Why (frontend) testing matters
May 26, 2020
Imagine the following.
You join a new project and after getting access to the repo you notice that there's no tests.
You decide to ask the team whether they are in different repo or something and unfortunately the answer is:
We don't have any tests, we didn't have the time.
Let's talk about why frontend testing matters.
The value of tests
For the rest of this post I'm going to assume that you're working on a non-trivial app in a team. If your team is shipping Hello World as a Service you probably don't need tests (also, if you're literally paid for shipping "hello worlds" - please let me know, I want to learn your ways).
Every software project starts out simple.
Brand new repository, perfectly tuned folder structure (that will go to hell literally 2 weeks later), a beautiful, fresh start.
At some point your app gets bigger and it seems that it'll keep on growing. It's hard to understand all features, quirks and expected behaviours.
Things start to break and become sloppy. Adding a change in one file breaks something else, seemingly unrelated. At some point you start getting production incidents because of "distributed testing" - that is, your users finding bugs before you do.
Sounds like fun? Absolutely not.
In my opinion - testing is all about confidence.
Having a testing routine and culture in place allows you to answer the question - "is the code I'm about to push to prod actually working?"
Who am I writing the tests for?
There are three groups of people who benefit from you writing tests:
- Your users
- Your team
Let's go through them all.
Listen, there will always be bugs. The way I see it - if you're not hitting any obstacles in live, you're not doing anything particularly interesting and the same applies to code.
So why should I write tests if I cannot avoid bugs?
Because you can avoid obvious (and frankly - embarrassing at times) bugs.
Imagine adding a small change to a search form and (by accident), locking the search button to be always
disabled. This, obviously, completely breaks the user experience.
Right after you push the change to prod, a faint and ever increasing in volume sound of sirens can be heard in the background.
"Heck", you think, as you start yolo-deploying a fix.
What I strongly believe in is doing all you can to make such mistakes impossible to push to prod. Having even really simple tests for your core flows gives you immense value and makes your users happier.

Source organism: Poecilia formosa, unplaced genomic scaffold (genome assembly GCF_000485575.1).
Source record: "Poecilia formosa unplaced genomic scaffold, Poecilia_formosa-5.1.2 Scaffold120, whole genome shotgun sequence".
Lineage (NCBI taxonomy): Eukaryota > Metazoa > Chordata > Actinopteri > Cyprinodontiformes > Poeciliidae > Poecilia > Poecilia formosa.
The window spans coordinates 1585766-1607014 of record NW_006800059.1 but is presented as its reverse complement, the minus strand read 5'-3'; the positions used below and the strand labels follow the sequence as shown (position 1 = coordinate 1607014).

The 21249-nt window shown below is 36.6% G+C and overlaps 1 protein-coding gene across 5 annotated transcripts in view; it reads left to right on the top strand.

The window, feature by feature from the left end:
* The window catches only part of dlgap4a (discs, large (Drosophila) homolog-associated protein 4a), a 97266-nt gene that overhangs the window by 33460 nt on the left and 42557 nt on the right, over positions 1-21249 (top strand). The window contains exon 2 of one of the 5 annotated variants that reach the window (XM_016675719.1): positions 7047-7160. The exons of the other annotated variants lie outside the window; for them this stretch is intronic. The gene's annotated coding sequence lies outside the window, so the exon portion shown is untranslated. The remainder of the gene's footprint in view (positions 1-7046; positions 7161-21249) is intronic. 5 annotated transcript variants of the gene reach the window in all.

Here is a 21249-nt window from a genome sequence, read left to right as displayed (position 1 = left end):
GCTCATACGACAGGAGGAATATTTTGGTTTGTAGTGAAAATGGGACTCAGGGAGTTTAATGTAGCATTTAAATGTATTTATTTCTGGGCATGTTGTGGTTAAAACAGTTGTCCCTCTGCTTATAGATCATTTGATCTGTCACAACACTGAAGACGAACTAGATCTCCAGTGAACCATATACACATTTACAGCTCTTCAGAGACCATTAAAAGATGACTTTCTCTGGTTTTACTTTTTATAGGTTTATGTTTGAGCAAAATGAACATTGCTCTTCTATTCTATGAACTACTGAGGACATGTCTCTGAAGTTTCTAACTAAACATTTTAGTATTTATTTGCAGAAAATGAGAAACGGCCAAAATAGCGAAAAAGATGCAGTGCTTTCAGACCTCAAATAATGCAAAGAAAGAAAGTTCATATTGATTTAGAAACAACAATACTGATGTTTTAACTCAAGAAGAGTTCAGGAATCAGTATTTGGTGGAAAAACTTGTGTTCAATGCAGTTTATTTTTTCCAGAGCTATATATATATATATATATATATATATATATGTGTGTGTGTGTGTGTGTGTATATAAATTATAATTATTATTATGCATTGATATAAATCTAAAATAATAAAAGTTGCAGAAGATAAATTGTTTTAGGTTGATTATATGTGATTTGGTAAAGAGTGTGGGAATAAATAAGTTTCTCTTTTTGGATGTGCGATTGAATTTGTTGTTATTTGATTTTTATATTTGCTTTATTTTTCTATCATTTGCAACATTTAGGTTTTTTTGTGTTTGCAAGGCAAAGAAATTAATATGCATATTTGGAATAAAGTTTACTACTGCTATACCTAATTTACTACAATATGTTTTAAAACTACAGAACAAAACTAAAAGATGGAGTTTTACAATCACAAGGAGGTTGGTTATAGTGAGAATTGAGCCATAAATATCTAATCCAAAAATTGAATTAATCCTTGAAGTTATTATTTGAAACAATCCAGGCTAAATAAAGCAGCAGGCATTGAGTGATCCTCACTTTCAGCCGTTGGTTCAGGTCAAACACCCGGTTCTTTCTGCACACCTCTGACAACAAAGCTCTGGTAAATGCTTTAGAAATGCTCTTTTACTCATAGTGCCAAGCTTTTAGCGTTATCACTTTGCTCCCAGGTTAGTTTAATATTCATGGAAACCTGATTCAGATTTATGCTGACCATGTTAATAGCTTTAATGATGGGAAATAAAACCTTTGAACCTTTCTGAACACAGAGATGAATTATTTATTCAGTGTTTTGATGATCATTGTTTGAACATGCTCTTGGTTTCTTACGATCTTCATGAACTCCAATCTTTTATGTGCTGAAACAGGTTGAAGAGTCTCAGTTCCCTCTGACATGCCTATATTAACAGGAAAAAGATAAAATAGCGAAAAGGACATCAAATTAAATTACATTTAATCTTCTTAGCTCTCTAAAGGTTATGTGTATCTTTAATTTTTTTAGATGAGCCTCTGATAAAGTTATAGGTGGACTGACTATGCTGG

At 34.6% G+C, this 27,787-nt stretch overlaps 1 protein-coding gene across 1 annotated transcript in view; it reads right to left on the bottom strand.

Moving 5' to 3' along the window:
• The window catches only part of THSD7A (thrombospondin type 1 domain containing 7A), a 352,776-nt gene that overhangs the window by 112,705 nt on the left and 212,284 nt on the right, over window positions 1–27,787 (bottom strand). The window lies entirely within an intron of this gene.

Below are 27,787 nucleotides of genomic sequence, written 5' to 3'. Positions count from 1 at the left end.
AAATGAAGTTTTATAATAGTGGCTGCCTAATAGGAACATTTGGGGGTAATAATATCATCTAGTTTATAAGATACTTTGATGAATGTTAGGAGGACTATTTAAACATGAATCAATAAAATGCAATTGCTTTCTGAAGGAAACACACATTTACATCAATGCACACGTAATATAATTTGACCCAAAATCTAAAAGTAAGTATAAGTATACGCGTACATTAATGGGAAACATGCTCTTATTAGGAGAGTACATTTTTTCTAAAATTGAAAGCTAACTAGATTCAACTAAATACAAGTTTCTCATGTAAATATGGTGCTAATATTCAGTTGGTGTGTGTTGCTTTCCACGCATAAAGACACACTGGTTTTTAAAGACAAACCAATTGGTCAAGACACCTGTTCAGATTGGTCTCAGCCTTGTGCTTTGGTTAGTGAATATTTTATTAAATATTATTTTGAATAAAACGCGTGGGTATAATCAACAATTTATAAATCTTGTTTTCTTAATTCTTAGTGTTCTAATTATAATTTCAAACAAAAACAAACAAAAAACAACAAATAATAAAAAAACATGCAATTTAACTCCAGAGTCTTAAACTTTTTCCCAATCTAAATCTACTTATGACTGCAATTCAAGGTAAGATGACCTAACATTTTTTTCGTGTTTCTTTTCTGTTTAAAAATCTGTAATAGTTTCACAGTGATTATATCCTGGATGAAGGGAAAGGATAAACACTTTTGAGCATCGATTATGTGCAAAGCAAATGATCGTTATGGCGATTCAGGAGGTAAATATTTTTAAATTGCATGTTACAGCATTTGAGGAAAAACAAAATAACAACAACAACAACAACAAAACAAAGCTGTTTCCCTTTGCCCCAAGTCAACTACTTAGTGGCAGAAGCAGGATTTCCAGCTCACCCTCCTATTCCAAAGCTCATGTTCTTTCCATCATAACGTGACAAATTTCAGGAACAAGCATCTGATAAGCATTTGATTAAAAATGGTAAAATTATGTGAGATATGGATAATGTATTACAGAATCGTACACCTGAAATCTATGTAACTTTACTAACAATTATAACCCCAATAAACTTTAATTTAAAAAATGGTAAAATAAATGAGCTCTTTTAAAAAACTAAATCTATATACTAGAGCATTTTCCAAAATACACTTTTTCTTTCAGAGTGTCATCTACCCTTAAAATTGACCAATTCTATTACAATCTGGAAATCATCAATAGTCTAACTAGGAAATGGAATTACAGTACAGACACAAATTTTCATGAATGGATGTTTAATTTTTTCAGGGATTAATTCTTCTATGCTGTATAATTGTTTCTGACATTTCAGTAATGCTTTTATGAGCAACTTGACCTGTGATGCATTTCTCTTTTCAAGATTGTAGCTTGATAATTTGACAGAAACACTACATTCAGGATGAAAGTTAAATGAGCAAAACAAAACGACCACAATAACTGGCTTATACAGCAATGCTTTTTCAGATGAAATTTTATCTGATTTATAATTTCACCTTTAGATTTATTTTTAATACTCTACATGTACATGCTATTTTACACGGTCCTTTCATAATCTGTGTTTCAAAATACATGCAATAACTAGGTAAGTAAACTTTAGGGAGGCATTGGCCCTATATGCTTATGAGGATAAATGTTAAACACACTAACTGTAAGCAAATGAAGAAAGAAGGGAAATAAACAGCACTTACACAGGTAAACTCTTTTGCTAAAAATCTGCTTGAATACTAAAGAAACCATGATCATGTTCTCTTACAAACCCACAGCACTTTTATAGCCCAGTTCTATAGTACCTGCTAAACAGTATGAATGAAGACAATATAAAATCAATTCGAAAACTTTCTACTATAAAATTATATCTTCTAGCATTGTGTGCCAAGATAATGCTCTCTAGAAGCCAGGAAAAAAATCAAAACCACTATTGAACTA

They are the reason you get paid.
I personally work at OLX Group where we build online marketplaces used by millions.
Including my mom.
I don't want to call her and explain that she cannot sell her cakes on OLX Poland because I forgot an
It all boils down to the sense of ownership - caring not only about writing code, but also about the value it provides to actual human beings.
Speaking of humans...
A common argument against writing tests is that they take time and slow down development.
Most things worth doing in life take time.
As to "they slow down development" - I cannot disagree more.
In fact, tests make your team significantly faster, especially in large codebases with multiple developers contributing to it.
Sure you may take a bit more time to ship JIRA-1234 ticket because you need to write both logic and tests (the horror!) but your team will get to work faster and be more productive because of your sacrifice.
Whoever will end up touching the code afterwards will know that they are not about to break something.
Refactoring is easier (and in some cases - it's finally possible) because well written tests don't care about the implementation - only the behaviour. So they're free to improve the quality of the code knowing that all is well.
That's incredible - not having to click through all possible use cases to test their changes, saving precious time that can be wasted endlessly scrolling Twitter for instance.
One more thing - by covering that tricky component with tests you made their day just a tiny bit better, without even knowing it.
Speaking of you...
In my humble opinion - testing is a form of self care.
I personally get to sleep better at night knowing that I won't get a phone call at 2am because I missed something trivial (although, I always tell everyone that they're free to call me anytime, I simply won't answer).
Feeling safer, being more confident about your work and being able to move fast WITHOUT breaking things makes for a fantastic development experience.
Take care, write tests and ship to prod on Sunday!
(You'll have an entire week to fix what you've broken).